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The Naming of the Deadby Ian Rankin
Synopses & Reviews
The leaders of the free world descend on Scotland for an international conference, and every cop in the country is needed for front-line duty...except one. John Rebus's reputation precedes him, and his bosses don't want him anywhere near Presidents Bush and Putin, which explains why he's manning an abandoned police station when a call comes in.
During a preconference dinner at Edinburgh Castle, a delegate has fallen to his death. Accident, suicide, or something altogether more sinister? And is it linked to a grisly find close to the site of the gathering? Are the world's most powerful men at risk from a killer? While the government and secret services attempt to hush the whole thing up, Rebus knows he has only seventy-two hours to find the answers.
"At the start of Rankin's overly complex 18th book to feature Edinburgh's Insp. John Rebus (after 2005's Fleshmarket Alley), Ben Webster, a Scottish delegate to the Group of Eight summit, dies suspiciously a couple of days before the world's leaders gather in Scotland in 2005. While his colleagues are preoccupied by ensuring security at the conference, Rebus is devoting his energy to the murder of Cyril Colliar, a recently released violent sex offender. No one really cares about the case except for Rebus, and that's mainly because Colliar was muscle for Edinburgh's crime boss 'Big Ger' Cafferty, with whom Rebus has tangled in earlier novels. Rebus is more than willing to flout authority in his dogged pursuit of Colliar's killer, who may be a vigilante intent on punishing rapists. Webster's death, never wholly resolved, does connect with Rebus's investigation, but the link is tenuous at best. Rankin deftly captures the mad circus — the media, the security, the demonstrators — of the G8 summit, but this background muddies the narrative waters. He's at his best when he focuses on Rebus and the city of Edinburgh itself. 6-city author tour. (Apr.)" Publishers Weekly (Copyright Reed Business Information, Inc.)
"A book with this many plot elements risks becoming amorphous and overcomplicated. But Mr. Rankin doesn't get lost that way. In his backhanded, reluctant way Rebus winds up uniting all the book's loose ends, and seeing how he accomplishes this is a pleasure." Janet Maslin, The New York Times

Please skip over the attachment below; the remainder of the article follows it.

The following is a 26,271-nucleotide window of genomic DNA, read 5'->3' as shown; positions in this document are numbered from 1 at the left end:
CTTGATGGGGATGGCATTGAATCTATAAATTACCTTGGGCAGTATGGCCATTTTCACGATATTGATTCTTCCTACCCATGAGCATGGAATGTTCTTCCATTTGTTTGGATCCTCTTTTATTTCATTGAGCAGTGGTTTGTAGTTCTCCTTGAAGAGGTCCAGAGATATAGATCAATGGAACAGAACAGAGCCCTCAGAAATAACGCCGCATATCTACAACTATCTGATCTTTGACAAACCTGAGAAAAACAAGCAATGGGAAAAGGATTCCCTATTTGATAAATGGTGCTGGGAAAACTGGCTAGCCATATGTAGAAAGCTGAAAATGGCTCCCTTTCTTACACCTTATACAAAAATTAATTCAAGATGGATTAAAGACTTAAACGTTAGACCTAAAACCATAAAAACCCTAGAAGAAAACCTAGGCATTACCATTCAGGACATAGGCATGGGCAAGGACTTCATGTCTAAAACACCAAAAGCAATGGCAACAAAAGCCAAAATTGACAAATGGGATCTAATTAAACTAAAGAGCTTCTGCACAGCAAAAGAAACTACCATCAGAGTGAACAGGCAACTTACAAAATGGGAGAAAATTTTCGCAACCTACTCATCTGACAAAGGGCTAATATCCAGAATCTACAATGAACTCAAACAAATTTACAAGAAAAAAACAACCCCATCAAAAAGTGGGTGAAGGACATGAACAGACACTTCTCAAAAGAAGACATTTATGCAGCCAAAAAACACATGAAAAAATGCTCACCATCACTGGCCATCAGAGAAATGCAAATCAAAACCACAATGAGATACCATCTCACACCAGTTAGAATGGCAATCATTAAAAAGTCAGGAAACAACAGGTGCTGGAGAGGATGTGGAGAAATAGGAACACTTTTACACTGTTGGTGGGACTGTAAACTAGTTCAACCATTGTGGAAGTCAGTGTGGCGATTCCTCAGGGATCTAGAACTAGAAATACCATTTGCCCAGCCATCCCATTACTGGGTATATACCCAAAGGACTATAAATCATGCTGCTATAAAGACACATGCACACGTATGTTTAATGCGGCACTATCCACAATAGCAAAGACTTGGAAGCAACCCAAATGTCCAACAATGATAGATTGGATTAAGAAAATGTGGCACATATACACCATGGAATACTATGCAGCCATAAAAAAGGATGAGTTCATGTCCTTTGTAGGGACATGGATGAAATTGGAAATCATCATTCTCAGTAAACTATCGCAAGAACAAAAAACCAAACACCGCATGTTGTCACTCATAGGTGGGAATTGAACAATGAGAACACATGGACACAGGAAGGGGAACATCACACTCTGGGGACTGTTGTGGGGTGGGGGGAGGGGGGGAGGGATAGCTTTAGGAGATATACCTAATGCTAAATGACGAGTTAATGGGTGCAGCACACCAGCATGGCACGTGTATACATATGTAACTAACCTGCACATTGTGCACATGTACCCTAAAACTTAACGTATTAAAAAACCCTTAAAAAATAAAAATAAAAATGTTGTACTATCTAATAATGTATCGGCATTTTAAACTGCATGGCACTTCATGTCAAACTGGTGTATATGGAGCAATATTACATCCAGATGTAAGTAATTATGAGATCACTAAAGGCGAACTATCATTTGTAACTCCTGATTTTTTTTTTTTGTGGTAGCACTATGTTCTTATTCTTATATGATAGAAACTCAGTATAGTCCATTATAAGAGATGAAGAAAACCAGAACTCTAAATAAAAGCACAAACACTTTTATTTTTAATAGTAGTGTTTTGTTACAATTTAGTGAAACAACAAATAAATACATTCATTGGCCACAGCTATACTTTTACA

"[A] damn good book....Rankin continues to juggle his plot strains superbly and to add depth to the characterization of Clarke, whose multidimensionality nearly equals that of Rebus himself. Required reading for crime-fiction followers." Booklist
"The world would be better off if Rebus attended the peace summits instead of getting bogged down with the usual posturing officeholders and violent anarchists." Kirkus Reviews
"Because Rankin is at the top of his game, the minor plot maneuvers are every bit as entertaining as the detectives' pursuit of a killer....[A] grand tour of the landscape of revenge and suspense." The Oregonian
"[A] solidly suspenseful mystery tale....Not only do we get to see several familiar faces from earlier Rebus installments but these characters are developed in a most satisfactory way....Strongly recommended." Library Journal
"Rankin keeps his 18th novel in this series a clearly focused piece of crime fiction enhanced by his usual keen character studies....A maze of human emotions seen against the backdrop of the Scottish landscape proves, once again, Rankin's considerable talent." South Florida Sun-Sentinel
"[Rankin] unifies character, place and plot with a restrained energy and a fierce elegance....
"While the mystery is contrived and pushed to the max of credulity, the account of the early days of July 2005 culminating in the July 7 terrorist transit bombings in London are compelling reading." Pittsburgh Post-Gazette
World leaders descend on Scotland for an international conference. During a dinner at Edinburgh Castle, a delegate falls to his death. While authorities attempt to keep the incident quiet, Inspector Rebus has only 72 hours to find the answers.
About the Author
Ian Rankin is the #1 bestselling mystery writer in the United Kingdom. Winner of an Edgar Award, a Gold Dagger for fiction, a Diamond Dagger for career excellence, and the Chandler-Fulbright Award, he lives in Edinburgh, Scotland, with his wife and their two sons.
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